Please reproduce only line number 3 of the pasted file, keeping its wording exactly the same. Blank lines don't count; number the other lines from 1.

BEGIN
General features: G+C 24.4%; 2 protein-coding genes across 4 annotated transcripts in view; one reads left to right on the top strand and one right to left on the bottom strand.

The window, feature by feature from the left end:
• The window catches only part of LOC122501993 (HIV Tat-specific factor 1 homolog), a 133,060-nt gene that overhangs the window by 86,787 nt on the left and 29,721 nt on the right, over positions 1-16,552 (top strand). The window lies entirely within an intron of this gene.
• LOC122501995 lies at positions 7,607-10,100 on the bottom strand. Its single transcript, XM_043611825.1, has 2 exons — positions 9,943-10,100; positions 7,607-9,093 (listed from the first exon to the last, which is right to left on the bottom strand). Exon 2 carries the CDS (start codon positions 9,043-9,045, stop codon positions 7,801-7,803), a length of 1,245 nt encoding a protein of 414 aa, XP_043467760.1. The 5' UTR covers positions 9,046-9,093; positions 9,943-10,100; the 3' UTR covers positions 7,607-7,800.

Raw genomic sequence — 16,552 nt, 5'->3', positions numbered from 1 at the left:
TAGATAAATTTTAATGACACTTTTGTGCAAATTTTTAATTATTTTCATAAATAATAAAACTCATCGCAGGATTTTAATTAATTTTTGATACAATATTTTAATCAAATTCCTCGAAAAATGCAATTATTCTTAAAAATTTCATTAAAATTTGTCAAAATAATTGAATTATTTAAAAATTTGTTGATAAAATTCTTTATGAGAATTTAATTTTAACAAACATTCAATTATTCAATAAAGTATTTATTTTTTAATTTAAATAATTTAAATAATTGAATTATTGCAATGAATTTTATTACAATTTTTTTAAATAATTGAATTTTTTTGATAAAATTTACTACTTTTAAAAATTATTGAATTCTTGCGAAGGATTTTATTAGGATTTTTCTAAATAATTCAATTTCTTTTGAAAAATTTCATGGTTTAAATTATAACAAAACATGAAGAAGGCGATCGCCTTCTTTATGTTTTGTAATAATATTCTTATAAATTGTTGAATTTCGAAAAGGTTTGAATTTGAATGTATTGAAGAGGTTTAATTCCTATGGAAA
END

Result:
• The window catches only part of LOC122501993 (HIV Tat-specific factor 1 homolog), a 133,060-nt gene that overhangs the window by 86,787 nt on the left and 29,721 nt on the right, over positions 1-16,552 (top strand). The window lies entirely within an intron of this gene.